Being the best partner — 31 March 2013
Why do we shame the one we love?

Shame is a profoundly painful emotion aroused within us in response to our internal negative assessment of our conduct or being. Since it serves to safeguard our moral conduct it is harsh and punitive. Knowing how painful this emotion is, why would we ever shame the one we love?

Mencius, The Chinese Philosopher stated, “Men cannot live without shame. A sense of shame is the beginning of integrity.”

Psychologist Paul Gilbert explains the social basis for shame: “Humans’ innate needs to be seen as attractive to others form the basis for shame and mediate evaluations of social standing, social acceptance and social bonds. Shame and humiliation are associated with attacks on, and losses of, social attractiveness. The internal experiences of shame are derived from submissive strategies where one seeks to signal to others awareness of loss of social standing and limit possible damage.”

Since feeling shame renders us fearful of loss of love and acceptance, why would we shame or be shamed by the person who vowed to love and cherish us?

The most common reason that people shame others is to quell their own feelings of hurt, annoyance, irritation, insecurity or displeasure. The attack is a way to feel empowered by disempowering the mate. Since this is a war tactic, it has no place in a love relationship.

The shamed partner is often wounded, distracted by the assault and likely to becomes submissive and withdrawn. Though some researchers found a direct association between shame and aggression, June Tangney and Associates found “no relationship between shame-proneness and measures of assault or verbal hostility.” They discovered, “Shame-proneness was more clearly associated with irritability, resentment, and indirect hostility.”

Shaming another individual gives the shaming person a temporary sense of superiority and comfort through the belief that he/she is superior to the other. This false sense of self-worth is unsustainable and damaging to both partners.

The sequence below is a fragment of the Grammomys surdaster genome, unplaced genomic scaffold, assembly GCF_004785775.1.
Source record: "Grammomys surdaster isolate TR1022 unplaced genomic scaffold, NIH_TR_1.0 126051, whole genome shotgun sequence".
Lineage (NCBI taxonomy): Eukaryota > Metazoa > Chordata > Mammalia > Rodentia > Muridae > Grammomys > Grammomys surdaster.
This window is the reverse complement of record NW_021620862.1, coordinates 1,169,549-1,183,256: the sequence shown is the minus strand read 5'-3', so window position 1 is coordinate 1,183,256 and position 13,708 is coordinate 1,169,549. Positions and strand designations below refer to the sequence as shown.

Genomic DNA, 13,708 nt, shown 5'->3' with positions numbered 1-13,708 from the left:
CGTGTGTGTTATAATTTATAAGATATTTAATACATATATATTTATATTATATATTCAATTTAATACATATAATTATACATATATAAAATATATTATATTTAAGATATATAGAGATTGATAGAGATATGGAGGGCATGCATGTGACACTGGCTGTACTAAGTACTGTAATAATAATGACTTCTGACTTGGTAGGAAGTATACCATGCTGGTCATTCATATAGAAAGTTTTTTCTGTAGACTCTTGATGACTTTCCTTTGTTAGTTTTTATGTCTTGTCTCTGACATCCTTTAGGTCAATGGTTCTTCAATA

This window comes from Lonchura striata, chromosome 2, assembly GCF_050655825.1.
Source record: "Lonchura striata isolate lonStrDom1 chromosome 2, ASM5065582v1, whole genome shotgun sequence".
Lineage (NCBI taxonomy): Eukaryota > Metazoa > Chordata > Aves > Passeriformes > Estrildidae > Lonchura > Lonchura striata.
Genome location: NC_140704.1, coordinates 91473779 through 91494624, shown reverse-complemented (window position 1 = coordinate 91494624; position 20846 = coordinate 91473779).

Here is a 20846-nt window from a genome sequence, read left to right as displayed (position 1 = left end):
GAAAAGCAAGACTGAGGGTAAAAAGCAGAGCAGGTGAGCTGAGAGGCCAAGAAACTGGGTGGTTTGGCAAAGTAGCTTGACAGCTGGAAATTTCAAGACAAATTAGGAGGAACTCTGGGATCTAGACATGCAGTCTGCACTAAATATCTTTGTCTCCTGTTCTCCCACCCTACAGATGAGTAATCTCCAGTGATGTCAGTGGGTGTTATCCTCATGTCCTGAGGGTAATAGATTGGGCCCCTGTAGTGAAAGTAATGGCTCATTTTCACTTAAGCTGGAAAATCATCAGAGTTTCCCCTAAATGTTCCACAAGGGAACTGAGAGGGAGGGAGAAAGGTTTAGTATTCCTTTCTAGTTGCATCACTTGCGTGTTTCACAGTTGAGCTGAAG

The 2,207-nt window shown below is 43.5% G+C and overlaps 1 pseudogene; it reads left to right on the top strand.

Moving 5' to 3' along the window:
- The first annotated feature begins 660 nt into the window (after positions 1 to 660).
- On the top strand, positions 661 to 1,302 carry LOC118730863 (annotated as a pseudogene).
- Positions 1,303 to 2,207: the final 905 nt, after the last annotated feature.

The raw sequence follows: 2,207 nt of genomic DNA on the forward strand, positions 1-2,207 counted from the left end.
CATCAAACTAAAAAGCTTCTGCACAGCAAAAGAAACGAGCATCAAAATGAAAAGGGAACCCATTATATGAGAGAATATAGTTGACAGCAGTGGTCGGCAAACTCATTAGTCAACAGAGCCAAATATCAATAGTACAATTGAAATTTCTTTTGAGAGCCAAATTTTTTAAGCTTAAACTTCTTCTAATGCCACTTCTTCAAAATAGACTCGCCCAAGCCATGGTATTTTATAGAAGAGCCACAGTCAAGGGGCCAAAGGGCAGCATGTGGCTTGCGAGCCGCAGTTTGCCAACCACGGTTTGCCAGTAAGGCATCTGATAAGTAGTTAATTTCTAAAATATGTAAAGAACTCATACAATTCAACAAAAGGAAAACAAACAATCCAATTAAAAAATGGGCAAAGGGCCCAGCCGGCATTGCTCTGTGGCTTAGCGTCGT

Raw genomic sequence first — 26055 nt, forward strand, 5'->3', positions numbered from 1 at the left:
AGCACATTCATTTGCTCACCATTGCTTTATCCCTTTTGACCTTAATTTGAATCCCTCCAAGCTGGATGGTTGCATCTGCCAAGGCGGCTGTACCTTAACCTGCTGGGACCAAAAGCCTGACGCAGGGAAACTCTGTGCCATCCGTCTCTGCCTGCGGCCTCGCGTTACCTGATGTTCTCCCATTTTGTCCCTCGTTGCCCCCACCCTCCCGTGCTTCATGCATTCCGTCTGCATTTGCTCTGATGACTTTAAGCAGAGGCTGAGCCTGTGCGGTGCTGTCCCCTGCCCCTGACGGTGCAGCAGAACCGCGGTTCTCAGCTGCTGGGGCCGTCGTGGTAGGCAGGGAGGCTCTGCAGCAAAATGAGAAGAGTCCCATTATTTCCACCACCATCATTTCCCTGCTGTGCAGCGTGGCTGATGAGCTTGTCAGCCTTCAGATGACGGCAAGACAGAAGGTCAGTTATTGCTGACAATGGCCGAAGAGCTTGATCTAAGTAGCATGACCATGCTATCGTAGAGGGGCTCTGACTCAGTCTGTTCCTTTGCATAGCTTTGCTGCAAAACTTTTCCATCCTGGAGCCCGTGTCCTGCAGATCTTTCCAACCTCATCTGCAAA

There are two ways that humans can gain their sense of self-worth. I call it: Earned and Unearned esteem. In Earned esteem you behave in a way that produces internal approval. You have helped another person and can feel pleased with your conduct. Unearned esteem comes from demeaning another individual. It is short, fleeing and unsustainable. It soon requires a new attribution of failure, inadequacy or ineptness to another person for one’s temporary sense of wellbeing.

Developing a couple’s culture of shaming each other in order to feel better about oneself is a destructive way to gain temporary Unearned esteem that often leads to personal and couple devastation. Learning to appreciate your mate even when you are frustrated, hurt or disappointed and negotiating a mutually rewarding compromise provides you with a greater Earned esteem as a partner and facilitates your blissful union.

  • Understand that shaming your mate has no place in a loving relationship.
  • Realize that handling your frustrations with kindness renders you a healthier being with a solid sense of Earned personal esteem and a good marriage.


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About Author

Offra Gerstein, Ph.D. is a licensed psychologist in clinical practice in Santa Cruz, California for over 25 years, and specializes in relationship issues for couples and individuals for improved quality of life. Her work includes: mate selection, marriage, long term relationships, gay and lesbian couples, work relationships, parenting issues, family interactions, friendships, and conflict resolutions. Offra has lectured extensively to various groups, conducted support groups for several organizations, and has been writing a weekly column "Relationship Matters" for the Santa Cruz Sentinel since 2001.

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